Investor Alan Knott-Craig Jnr has stepped down as CEO of Africa’s largest mobile social network, Mxit. The company, which has just received a R100 million investment by shareholders, announced the move today.
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Mxit, which was acquired by Knott-Craig Jnr late last year, is available in 128 countries. It is represented in international markets that include Malaysia, Kenya, India, Indonesia, the United Kingdom, United States, Nigeria, Brazil, France, Germany, Italy, Portugal and Spain, where users have access to Mxit’s chat function.
“While the shareholders and I share the same vision, we differ on how to get there. Therefore, I agreed to go my own way. I wish them all the best for the future. Mxit is Africa’s biggest tech success story, and can be a global success story,” said Knott-Craig Jnr.
The company’s current CFO, Francois Swart, will act as the interim CEO. Mxit will be recruiting a new CEO and other new executives to drive the expansion.
In a statement, the company says its strong image is partly credited to Knott-Craig, saying that it is South Africa’s biggest success story which is “in no small part due to Knott-Craig’s involvement and vision over the past year”.
“Mxit has a window of opportunity and is pursuing aggressive growth by increasing the user base in Africa through partners in targeted African countries,” it adds.
Knott-Craig will also be stepping down as the head of Stellenbosch-based Venture Capital company, World of Avatar, the relatively new investment firm that invested in a fair amount of internet startups last year.
Commenting on the move, Steven Ambrose, the head of tech research company Strategy Worx, says that the decision could be a result of both sides no longer agreeing “on the future strategy of the company”. This, he says, could have “created a situation where it was AKC’s [Alan Knott-Craig’s] way, or the highway, and those that hold the purse strings called the shots”.
He also notes that the recent investment of R100-million “changes the nature and style of the company and will result in a completely different operation going forward”.
“The demands of big business and big finance often necessitate a very different and far more structured approach to that of a nimble venture capital style operation which AKC appears to truly enjoy. This more than anything could have resulted in his resignation from WOA,” adds Ambrose.
In a previous interview with Memeburn, the former CEO said that he purchased Mxit because he wanted to tell its story, which he reckoned is “a success story of likes of Facebook in its own context”.
According to Knott-Craig, at the time Twitter was doing eight-billion messages a month, while Mxit was doing 22-billion a month. He said that the average Facebook user spent 15 hours a month on Facebook, while an average Mxit user spends 45 hours month on MXit, “people don’t know this. It is a massively engaged, massively active audience”.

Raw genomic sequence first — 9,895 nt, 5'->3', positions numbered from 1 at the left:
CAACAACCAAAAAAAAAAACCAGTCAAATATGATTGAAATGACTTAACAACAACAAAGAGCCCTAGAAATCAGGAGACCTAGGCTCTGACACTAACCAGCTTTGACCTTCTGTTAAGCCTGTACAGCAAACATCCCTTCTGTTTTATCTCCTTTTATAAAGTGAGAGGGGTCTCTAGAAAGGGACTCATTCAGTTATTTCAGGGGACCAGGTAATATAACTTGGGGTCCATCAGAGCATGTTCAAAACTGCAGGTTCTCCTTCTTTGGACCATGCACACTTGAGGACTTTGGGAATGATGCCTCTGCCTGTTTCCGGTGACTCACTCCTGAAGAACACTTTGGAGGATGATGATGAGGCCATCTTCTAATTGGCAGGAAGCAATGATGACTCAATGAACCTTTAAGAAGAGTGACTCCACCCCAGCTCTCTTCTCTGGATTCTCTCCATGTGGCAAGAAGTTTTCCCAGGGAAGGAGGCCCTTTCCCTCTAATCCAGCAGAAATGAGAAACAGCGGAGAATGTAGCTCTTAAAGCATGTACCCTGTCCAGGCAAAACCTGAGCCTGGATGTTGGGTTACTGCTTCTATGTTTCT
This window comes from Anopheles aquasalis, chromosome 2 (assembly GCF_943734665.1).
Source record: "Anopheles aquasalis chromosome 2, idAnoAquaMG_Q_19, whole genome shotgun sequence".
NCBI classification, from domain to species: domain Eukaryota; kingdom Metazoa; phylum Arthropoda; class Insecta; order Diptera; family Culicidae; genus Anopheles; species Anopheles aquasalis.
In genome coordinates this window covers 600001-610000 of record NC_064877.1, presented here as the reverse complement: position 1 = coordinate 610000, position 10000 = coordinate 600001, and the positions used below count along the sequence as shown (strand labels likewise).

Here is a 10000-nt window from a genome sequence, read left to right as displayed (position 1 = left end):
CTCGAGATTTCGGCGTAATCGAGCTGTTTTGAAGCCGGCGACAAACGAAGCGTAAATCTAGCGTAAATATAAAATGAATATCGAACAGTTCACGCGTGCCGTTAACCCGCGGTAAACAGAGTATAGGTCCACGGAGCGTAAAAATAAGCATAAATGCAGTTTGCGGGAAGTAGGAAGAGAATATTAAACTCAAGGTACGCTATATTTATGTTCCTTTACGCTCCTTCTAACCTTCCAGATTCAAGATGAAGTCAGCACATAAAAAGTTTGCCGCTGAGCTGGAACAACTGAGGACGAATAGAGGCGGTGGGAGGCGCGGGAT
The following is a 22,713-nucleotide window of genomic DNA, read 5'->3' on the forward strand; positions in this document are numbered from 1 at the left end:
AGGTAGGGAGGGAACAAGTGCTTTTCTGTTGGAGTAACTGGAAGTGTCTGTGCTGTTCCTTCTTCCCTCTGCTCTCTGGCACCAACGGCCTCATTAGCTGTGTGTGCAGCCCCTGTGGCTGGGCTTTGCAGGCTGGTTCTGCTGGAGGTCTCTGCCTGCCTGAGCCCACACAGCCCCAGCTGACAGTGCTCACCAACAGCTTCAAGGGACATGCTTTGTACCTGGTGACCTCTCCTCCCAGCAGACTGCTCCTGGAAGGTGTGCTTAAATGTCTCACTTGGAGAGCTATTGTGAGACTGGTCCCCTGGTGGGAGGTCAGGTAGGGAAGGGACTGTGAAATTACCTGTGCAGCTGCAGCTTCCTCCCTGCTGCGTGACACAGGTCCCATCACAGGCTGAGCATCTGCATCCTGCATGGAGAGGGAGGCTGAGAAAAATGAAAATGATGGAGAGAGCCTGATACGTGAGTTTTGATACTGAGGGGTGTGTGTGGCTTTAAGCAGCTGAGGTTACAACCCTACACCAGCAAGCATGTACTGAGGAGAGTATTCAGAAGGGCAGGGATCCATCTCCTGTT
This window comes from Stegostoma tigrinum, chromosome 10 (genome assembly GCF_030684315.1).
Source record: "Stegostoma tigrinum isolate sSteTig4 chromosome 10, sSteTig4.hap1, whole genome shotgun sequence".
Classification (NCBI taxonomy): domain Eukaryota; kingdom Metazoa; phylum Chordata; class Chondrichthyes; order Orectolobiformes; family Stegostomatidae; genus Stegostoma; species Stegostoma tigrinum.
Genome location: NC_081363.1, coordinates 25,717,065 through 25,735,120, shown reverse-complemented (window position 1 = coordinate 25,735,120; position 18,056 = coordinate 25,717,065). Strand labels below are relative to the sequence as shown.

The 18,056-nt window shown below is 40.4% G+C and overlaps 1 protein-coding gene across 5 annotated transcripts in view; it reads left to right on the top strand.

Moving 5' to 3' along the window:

Technologist Arthur Goldstuck says the move comes as a “shock” as Knott-Craig was “invested on a personal level in the future of Mxit and social networking in Africa”. The head of research company World Wide Worx reckons that the former CEO may have been “too relaxed about Mxit’s business model” saying that perhaps he banked heavily “on the rising trajectory of Mxit Moola to look after business while he — in his own words — was having fun”.
The company may also be facing pressure from shareholders as it is seeing very little growth. Goldstuck comments that although Mxit is South Africa’s biggest social network “it’s seeing no growth while the competitors are mushrooming in numbers (of networks) and size”.
“It is likely that they were not overcoming that apparent stagnation, but if that is the reason, it would be surprising, as merely holding on to 9.3-million highly active users is an achievement. The bottom line in such matters is usually just that: the bottom line, i.e. how much money are they making? If investors didn’t like Alan’s answer, they may have decided to find someone who could give a better answer. The “investment” sounds more like a buy-out.”
Mxit has been working hard to create a platform that developers can build products on. In the last few months the mobile social network has launched a set of new developer APIs as well as a redesigned developer centre.
The company recently acquired social network site builder Motribe, a move Knott-Craig felt was long overdue and a “marriage made in heaven”.
Mxit was founded in 2005 by Herman Heunis who stepped down when Knott-Craig acquired 90% of the company late last year.